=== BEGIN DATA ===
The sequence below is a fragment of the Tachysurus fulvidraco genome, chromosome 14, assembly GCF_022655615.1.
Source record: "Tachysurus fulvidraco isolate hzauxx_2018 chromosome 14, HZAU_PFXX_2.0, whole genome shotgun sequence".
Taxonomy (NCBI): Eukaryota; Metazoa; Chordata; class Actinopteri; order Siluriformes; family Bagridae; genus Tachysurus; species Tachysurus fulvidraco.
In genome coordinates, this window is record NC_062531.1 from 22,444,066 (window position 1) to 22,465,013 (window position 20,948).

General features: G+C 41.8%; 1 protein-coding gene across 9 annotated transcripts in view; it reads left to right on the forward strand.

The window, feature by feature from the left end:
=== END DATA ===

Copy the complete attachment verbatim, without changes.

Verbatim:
The sequence below is a fragment of the Tachysurus fulvidraco genome, chromosome 14, assembly GCF_022655615.1.
Source record: "Tachysurus fulvidraco isolate hzauxx_2018 chromosome 14, HZAU_PFXX_2.0, whole genome shotgun sequence".
Taxonomy (NCBI): Eukaryota; Metazoa; Chordata; class Actinopteri; order Siluriformes; family Bagridae; genus Tachysurus; species Tachysurus fulvidraco.
In genome coordinates, this window is record NC_062531.1 from 22,444,066 (window position 1) to 22,465,013 (window position 20,948).

General features: G+C 41.8%; 1 protein-coding gene across 9 annotated transcripts in view; it reads left to right on the forward strand.

The window, feature by feature from the left end: